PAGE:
If you start reading Patricia Marx's new novel in public, you might just find yourself snorting out loud — with some explaining to do. The book, Starting from Happy, is a sharp-edged love story told in 618 minichapters. It's sprinkled with quirky line drawings of origami instructions, pie charts and pasta shapes also penned by Marx, who writes a shopping column for The New Yorker and is a former writer for Saturday Night Live. "I kind of wanted to reverse the conventional roles of man and woman in a romantic comedy," Marx tells NPR's Melissa Block, "with the man being much more ardent; the woman being much more committed to her work and committed to not making any commitments."
When feisty drama teacher Fran Heller joins the staff of Eleanor Roosevelt High School, the faculty, students and parents welcome her and eagerly anticipate the controversial play she directs: Lysistrata, Aristophanes' centuries-old comedy in which the women of Greece go on a sex strike to stop the Peloponnesian War. Soon though, it's the women of Stellar Plains, N.J., who are withholding sex from their husbands and boyfriends — as the victims of a mysterious and not-talked-about bewitchment. In The Uncoupling, best-selling author Meg Wolitzer delivers a fast, fun read that asks us to re-examine the experiences we accept unthinkingly. In this 21st century parable, desire is enchanting, but its sudden absence can feel like a curse.
Immigrant stories have an important place in American fiction, and this Korean one has a fresh twist. Soo Ja Choi wants to be a diplomat, but her family of prominent factory owners won't help her, since it involves moving to Seoul and going to school, which would ruin her reputation. Instead, they push her to pick one of two suitors, but she chooses the wrong one — a dishonorable man with a family who is not only mean, but bad at business. And though she does not want to emigrate to solve her problems, that's what she does. She's not your average "American" heroine — passionate, yes, but also practical and calculating. Perhaps that's the kimchee in this culturally rich story: It's not what you're used to, but you might learn to love it.
Information sharing through the ages prompts James Gleick to consider African drum languages, Morse code, telegraphs, telephones, the Internet, quantum mechanics, thermodynamics, genetics and more. But one person stays throughout the story for almost 400 pages: Claude Shannon, an engineer and mathematician who worked at Bell Labs in the mid-20th century — and who created what is now called information theory. He was the first to point out the deep connection between entropy and information science, Gleick says. Though it may seem paradoxical to link information to disorder, Gleick explains that each new bit of information is a surprise — if you knew what a particular message contained, there would not be information in it.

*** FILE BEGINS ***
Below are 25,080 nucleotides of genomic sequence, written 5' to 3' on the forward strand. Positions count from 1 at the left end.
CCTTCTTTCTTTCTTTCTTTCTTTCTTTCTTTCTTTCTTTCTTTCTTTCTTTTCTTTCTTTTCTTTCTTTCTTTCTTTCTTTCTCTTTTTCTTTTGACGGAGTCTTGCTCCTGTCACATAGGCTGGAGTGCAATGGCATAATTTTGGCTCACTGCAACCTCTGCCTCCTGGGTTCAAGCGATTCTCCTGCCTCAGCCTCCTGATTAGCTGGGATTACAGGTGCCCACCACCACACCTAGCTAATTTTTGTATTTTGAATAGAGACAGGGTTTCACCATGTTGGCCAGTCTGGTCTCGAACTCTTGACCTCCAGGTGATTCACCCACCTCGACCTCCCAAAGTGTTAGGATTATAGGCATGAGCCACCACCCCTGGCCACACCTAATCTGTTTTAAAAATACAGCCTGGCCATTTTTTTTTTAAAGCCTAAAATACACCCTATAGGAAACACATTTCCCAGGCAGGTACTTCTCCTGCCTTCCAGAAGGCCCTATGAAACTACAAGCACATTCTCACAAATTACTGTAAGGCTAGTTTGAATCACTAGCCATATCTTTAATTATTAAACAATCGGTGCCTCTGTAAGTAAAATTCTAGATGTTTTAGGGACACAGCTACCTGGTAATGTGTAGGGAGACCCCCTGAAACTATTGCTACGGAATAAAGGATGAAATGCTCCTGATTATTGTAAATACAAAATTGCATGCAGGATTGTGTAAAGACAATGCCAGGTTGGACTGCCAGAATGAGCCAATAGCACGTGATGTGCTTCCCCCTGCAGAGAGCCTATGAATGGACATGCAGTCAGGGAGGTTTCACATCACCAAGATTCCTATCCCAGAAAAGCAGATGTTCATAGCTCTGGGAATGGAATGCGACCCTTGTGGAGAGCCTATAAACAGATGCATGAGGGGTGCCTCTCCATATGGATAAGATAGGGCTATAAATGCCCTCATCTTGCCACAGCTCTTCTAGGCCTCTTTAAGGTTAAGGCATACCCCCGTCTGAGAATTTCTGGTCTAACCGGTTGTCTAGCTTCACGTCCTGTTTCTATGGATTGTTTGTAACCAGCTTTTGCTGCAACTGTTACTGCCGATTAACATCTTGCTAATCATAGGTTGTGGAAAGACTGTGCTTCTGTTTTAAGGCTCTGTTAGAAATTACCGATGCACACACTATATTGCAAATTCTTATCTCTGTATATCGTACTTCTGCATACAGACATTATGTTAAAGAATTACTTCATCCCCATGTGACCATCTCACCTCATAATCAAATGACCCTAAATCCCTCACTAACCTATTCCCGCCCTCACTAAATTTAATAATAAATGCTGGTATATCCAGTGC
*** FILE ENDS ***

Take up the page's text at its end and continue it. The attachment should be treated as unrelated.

Why do we have the ability to think about the past or to plan for the future? Where do we get the ability to create works of art, to be moved by a piece of beautiful music or to feel bad when someone says something hurtful? All of these things are possible because of consciousness. But knowing that doesn't explain why we have consciousness or how it evolved or what purpose it serves. Antonio Damaisio has been tackling these questions for 30 years, and in his new book he says he has grown dissatisfied even with his own account of the problem. The book explains his thinking on consciousness and why it has changed.
Journalist Joshua Foer took a stab at mental athleticism, and not only did he compete at the USA Memory Championship but he set a U.S. memory record. In his new book, Moonwalking with Einstein: The Art and Science of Remembering Everything, Foer investigates the nature of memory and his own unexpected journey. He first attended the contest as a science journalist and was surprised to discover that most competitors did not even have photographic memories; rather, they had simply trained their brains — which they claimed were "average" — to think in more memorable ways. So Foer spent the better part of a year cultivating his memory and trying to understand how it works, and why it sometimes fails.
Charlotte Abbott edits "New in Paperback." A contributing editor for Publishers Weekly, she also leads a weekly chat on books and reading in the digital age every Friday from 4-5 p.m. ET on Twitter. Follow her at @charabbott or check out the #followreader hashtag.